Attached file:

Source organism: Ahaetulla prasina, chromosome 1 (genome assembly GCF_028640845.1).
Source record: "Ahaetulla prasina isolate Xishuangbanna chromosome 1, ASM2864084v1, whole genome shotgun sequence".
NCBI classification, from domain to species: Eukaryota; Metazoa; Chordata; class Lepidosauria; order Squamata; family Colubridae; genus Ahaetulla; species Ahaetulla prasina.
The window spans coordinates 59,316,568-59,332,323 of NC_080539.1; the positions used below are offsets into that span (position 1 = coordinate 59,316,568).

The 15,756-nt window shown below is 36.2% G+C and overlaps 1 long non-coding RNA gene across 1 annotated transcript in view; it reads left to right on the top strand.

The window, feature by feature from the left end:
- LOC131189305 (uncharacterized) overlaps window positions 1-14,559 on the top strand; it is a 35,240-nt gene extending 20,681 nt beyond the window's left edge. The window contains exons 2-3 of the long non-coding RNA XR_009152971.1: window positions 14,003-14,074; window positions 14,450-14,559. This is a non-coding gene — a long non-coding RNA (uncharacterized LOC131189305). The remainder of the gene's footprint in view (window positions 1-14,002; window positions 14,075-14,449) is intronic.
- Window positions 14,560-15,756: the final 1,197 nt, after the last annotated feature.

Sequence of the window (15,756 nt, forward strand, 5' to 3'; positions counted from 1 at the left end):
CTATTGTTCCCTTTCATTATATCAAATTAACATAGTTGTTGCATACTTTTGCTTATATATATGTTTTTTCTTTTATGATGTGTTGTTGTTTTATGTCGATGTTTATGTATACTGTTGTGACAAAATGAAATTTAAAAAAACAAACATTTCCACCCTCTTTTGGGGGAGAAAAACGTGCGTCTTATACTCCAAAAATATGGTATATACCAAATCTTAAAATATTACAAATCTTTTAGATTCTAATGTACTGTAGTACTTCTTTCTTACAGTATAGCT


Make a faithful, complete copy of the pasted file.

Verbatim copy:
Source organism: Ahaetulla prasina, chromosome 1 (genome assembly GCF_028640845.1).
Source record: "Ahaetulla prasina isolate Xishuangbanna chromosome 1, ASM2864084v1, whole genome shotgun sequence".
NCBI classification, from domain to species: Eukaryota; Metazoa; Chordata; class Lepidosauria; order Squamata; family Colubridae; genus Ahaetulla; species Ahaetulla prasina.
The window spans coordinates 59,316,568-59,332,323 of NC_080539.1; the positions used below are offsets into that span (position 1 = coordinate 59,316,568).

The 15,756-nt window shown below is 36.2% G+C and overlaps 1 long non-coding RNA gene across 1 annotated transcript in view; it reads left to right on the top strand.

The window, feature by feature from the left end:
- LOC131189305 (uncharacterized) overlaps window positions 1-14,559 on the top strand; it is a 35,240-nt gene extending 20,681 nt beyond the window's left edge. The window contains exons 2-3 of the long non-coding RNA XR_009152971.1: window positions 14,003-14,074; window positions 14,450-14,559. This is a non-coding gene — a long non-coding RNA (uncharacterized LOC131189305). The remainder of the gene's footprint in view (window positions 1-14,002; window positions 14,075-14,449) is intronic.
- Window positions 14,560-15,756: the final 1,197 nt, after the last annotated feature.

Sequence of the window (15,756 nt, forward strand, 5' to 3'; positions counted from 1 at the left end):
CTATTGTTCCCTTTCATTATATCAAATTAACATAGTTGTTGCATACTTTTGCTTATATATATGTTTTTTCTTTTATGATGTGTTGTTGTTTTATGTCGATGTTTATGTATACTGTTGTGACAAAATGAAATTTAAAAAAACAAACATTTCCACCCTCTTTTGGGGGAGAAAAACGTGCGTCTTATACTCCAAAAATATGGTATATACCAAATCTTAAAATATTACAAATCTTTTAGATTCTAATGTACTGTAGTACTTCTTTCTTACAGTATAGCT